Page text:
Without investments, high quality and desirable jobs cannot be created. And heaven knows, Namibia needs jobs. With almost a third of our labour force currently out of work, this is arguably the single greatest issue facing the Namibian people, and the fight against poverty and inequality. Why then, you may ask, are currently doing so much to discourage investors from deploying their capital within Namibia's borders. Despite development plans claiming the contrary, we appear to have embarked on a process of alienating the investor and treating foreigners as a second rate citizens.
Whether it's limiting foreigners access to productive assets like land, threatening the over-regulating of withdrawal of foreign capital or profits (seemingly before it is invested or earned), stipulating that if you want to invest in Namibia creating jobs and wealth is not enough, but you too must handover a quarter of your capital to previously disadvantaged Namibians, or simply increasing bureaucracy for investors through regressive visa requirements, it all sends the messages to investors, particularly foreigners, that they are not wanted. So while we claim to want to become more competitive and to attract foreign investment, we seem hellbent on taking action that ensures the complete opposite. The president is of course correct in that we need to pull together (in the spirit of Harambee) to address our challenges of poverty inequality.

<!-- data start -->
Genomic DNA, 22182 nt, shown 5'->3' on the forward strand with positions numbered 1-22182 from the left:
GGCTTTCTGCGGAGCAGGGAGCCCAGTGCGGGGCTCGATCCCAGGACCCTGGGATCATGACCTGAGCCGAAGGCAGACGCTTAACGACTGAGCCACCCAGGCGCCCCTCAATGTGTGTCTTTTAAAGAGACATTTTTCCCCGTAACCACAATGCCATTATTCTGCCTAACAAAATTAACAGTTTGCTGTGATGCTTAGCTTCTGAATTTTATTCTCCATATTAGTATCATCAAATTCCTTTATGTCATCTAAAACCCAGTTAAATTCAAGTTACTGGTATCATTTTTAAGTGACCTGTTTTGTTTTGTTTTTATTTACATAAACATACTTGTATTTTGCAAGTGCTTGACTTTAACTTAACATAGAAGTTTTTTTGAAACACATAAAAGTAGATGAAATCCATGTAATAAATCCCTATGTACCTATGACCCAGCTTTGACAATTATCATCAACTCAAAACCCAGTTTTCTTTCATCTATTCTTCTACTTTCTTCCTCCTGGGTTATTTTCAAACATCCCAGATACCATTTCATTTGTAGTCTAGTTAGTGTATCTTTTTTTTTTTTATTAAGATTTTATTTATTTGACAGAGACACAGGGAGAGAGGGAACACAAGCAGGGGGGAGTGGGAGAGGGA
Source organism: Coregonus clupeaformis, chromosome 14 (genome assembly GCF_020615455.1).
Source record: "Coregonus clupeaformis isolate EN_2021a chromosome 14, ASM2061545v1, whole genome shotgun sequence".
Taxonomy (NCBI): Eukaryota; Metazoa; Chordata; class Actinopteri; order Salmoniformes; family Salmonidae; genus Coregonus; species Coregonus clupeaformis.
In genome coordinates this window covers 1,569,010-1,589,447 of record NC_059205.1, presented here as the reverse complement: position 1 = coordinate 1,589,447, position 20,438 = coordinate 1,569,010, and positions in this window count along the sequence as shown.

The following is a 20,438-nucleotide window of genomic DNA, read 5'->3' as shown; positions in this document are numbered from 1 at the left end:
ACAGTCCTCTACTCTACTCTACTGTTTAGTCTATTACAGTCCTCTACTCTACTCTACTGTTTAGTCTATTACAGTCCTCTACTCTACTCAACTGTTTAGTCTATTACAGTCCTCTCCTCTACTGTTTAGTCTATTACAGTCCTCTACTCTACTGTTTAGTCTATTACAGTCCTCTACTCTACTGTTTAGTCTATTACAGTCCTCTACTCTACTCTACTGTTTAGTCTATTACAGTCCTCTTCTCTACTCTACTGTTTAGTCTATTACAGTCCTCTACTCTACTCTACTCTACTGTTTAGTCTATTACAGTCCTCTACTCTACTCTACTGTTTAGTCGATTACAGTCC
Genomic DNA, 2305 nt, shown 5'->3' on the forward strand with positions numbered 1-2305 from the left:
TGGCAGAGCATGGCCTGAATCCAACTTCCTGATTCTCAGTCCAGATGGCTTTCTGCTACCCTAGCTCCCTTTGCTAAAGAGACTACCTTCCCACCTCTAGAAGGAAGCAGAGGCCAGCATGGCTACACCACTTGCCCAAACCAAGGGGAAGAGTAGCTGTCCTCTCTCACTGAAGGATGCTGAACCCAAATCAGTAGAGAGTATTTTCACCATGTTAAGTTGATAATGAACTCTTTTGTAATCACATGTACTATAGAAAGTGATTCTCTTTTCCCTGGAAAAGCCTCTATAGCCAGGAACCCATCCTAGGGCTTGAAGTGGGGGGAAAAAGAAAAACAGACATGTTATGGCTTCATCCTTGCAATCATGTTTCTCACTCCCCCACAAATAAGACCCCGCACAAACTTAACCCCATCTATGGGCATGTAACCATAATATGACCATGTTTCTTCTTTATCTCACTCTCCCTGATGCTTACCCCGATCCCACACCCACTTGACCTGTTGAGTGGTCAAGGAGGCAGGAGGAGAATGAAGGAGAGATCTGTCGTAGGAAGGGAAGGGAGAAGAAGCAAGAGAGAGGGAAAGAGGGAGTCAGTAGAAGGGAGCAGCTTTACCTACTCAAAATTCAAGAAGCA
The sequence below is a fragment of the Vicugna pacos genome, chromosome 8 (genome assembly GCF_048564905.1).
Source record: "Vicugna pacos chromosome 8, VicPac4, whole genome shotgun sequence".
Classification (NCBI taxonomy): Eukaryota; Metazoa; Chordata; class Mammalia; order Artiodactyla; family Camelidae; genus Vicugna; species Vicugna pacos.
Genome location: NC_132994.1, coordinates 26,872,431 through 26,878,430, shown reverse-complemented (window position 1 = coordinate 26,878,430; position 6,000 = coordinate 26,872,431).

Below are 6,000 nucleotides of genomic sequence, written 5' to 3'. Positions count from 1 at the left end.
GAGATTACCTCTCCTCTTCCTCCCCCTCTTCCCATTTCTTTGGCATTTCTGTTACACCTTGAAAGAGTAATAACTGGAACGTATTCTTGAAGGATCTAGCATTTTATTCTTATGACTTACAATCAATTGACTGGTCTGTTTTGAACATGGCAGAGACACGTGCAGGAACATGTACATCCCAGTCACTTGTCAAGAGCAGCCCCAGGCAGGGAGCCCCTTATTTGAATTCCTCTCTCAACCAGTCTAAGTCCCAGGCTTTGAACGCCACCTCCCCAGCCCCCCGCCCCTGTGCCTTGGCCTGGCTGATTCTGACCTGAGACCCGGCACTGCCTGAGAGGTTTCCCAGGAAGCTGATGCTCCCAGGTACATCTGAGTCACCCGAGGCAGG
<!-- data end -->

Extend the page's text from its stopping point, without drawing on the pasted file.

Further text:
But to do this, capital must be must be courted, not condemned. We desperately need a change of course on these policies, before it is too late.